HARARE – Zimbabwe will for the first time play hosts to Orischart Islamic Expo to be held in Harare, between November 6 and 10, 2013.
Terrence Mhlope, one of the event organisers, said the Expo will firmly establish its position as a pre-eminent platform for leaders in the Islamic finance and investments industry in Zimbabwe to engage in discussions that provide a deeper insight into what the future holds for the Islamic banking and finance industry on the continent.
“The inaugural expo will see local and international industry leaders engage in discussions that further explore the growth potential of the Islamic banking and finance industry in Zimbabwe,” he said.
Mhlope noted that a key outcome of the discussions at last year’s Islamic Finance Forum event was that Zimbabwe is becoming an increasingly attractive destination for investments that are Shari’ah compliant.
“Africa has now been re-positioned as the third fastest growing region in the world, after the Middle East and Asia.
“Over the last decade, trade between African countries and the rest of the world has grown significantly, with economic linkages with, the Middle East, in particular, strengthening further,” he said.
The Islamic Expo comes after Sheikh Mohammed bin Saud bin Saqr Al Qasimi, Crown Prince of Ras Al Khaimah came to Zimbabwe early this year and explored possible investment opportunities in mining, engineering and agriculture.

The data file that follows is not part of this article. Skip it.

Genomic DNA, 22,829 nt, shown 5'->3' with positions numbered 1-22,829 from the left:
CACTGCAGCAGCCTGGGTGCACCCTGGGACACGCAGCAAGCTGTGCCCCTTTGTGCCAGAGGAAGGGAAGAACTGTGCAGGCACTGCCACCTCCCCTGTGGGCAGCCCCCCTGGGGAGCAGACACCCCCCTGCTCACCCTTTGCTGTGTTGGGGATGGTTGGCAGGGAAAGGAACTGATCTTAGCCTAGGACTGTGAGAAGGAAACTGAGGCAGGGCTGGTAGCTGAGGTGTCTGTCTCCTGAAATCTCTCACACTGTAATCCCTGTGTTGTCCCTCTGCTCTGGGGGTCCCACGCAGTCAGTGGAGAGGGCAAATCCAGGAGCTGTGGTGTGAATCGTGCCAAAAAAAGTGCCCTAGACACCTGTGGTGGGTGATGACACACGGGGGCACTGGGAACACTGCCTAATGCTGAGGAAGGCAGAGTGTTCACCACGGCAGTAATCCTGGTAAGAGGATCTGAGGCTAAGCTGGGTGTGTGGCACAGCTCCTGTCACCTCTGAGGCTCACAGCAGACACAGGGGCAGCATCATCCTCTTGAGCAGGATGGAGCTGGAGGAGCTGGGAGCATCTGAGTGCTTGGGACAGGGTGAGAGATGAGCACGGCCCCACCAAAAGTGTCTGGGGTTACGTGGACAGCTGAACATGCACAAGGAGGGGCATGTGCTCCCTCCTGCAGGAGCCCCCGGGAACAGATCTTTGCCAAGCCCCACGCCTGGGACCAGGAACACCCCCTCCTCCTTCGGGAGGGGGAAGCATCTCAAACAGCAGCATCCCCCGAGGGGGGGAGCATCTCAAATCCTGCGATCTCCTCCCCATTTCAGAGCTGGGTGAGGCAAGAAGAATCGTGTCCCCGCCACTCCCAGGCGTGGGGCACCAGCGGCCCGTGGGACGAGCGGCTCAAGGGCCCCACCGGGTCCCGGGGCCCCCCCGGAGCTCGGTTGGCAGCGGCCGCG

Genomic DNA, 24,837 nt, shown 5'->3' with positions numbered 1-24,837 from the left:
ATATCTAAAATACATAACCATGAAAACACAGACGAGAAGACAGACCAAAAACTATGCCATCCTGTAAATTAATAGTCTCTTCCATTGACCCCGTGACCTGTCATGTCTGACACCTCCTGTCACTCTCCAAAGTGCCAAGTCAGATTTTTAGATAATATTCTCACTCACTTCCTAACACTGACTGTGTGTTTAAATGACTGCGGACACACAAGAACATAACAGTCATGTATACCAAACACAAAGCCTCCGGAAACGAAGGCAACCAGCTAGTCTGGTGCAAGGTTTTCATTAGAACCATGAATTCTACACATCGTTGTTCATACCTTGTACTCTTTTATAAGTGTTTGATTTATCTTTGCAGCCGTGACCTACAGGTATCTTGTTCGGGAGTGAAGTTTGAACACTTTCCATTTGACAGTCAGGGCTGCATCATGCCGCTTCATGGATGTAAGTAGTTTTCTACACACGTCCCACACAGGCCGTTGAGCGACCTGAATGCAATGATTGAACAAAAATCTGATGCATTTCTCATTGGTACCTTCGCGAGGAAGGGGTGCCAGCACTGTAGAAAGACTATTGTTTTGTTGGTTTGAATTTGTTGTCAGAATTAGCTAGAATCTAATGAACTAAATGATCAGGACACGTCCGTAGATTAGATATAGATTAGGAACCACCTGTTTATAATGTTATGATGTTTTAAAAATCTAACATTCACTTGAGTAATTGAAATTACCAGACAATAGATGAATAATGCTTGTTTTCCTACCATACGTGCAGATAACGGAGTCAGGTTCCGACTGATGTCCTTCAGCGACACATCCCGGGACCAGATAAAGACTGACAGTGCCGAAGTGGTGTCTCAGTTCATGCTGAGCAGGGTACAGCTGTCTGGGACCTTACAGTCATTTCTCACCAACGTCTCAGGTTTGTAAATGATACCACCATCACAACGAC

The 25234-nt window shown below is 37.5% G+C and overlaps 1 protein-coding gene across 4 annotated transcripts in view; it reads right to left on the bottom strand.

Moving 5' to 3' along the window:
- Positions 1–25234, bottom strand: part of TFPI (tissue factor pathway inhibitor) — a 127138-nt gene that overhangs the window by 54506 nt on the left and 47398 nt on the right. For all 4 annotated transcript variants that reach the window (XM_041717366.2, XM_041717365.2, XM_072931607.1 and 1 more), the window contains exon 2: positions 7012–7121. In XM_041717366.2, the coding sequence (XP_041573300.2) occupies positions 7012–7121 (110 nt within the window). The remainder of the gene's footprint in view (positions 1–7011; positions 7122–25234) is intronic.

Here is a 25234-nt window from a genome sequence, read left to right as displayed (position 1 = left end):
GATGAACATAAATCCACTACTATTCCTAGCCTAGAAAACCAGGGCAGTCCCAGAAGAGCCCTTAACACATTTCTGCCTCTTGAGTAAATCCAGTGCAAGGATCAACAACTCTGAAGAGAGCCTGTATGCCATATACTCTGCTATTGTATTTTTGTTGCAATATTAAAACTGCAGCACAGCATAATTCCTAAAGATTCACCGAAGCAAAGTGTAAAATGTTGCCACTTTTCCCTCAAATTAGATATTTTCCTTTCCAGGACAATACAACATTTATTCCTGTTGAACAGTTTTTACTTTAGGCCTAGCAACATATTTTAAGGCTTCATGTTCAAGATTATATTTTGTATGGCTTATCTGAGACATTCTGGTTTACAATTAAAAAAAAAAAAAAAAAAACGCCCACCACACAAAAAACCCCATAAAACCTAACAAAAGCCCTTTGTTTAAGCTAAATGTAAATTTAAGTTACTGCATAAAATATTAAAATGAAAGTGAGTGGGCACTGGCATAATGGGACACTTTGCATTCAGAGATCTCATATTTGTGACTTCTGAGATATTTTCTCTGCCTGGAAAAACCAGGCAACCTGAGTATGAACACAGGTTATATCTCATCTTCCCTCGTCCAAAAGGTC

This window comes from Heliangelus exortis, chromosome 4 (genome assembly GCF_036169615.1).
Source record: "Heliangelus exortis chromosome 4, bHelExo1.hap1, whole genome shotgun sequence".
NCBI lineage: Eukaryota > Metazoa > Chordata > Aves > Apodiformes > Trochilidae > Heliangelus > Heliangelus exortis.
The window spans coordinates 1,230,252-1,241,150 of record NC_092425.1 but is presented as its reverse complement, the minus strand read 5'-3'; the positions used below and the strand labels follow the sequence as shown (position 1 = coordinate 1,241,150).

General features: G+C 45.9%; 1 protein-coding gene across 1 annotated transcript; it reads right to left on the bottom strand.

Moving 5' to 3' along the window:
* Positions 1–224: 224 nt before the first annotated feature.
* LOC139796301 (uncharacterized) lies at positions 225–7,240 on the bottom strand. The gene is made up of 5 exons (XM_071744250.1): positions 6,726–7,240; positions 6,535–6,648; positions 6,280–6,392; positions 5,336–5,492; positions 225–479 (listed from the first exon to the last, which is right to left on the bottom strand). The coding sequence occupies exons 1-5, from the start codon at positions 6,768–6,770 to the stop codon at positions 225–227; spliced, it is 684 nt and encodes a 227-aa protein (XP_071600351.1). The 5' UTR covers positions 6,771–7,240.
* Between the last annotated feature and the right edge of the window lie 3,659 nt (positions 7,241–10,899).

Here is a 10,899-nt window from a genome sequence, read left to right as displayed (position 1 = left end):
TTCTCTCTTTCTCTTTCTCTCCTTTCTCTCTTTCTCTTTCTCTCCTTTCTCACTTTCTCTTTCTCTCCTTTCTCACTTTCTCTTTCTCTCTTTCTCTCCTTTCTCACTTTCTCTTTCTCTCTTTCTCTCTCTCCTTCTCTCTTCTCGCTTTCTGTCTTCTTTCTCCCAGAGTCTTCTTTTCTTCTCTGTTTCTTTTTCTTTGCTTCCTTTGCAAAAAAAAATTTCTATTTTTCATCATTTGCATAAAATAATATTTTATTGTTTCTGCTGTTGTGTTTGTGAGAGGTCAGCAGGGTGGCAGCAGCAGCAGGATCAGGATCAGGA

The other notable investment by a Muslim is the Joina Centre project in Harare which began construction in 1997 but remained unfinished for seven years until a Saudi investor came to the rescue.
The centre is the largest, though not tallest high rise building (the tallest is the Reserve Bank of Zimbabwe) in Harare.
Prince Alwaleed Bin Talal Al Saud is a young and dynamic person who has made world headlines in recent years and has established himself as a very successful businessman, a smart investor and a great humanitarian.
He has been named by Forbes Magazine as the largest single non-American investor inside the United States of America, and as the second smartest businessman in the world.
His investments are in all continents and in many sectors and he has been awarded several medals and was granted the highest honours by many leaders around the world. Contacted for comment then, TA Holdings Limited chairman Shingai Mutasa said the Prince’s visit was significant for Zimbabwe in that the Saudi, who at one point was the second richest man after Microsoft chairman Bill Gates, had already promised to invest more funds in the continent.
“He wants to put a billion (United States) dollars into Africa and Zimbabwe is one of the countries he has invested in. The fact that he put more money into Joina Centre signifies his commitment to Zimbabwe and I believe it is up to us as Zimbabweans to decide whether men like that can be excited to invest in Zimbabwe,” said Mutasa.
“The Prince is proving to be one of the most committed investors in Africa at an individual level.”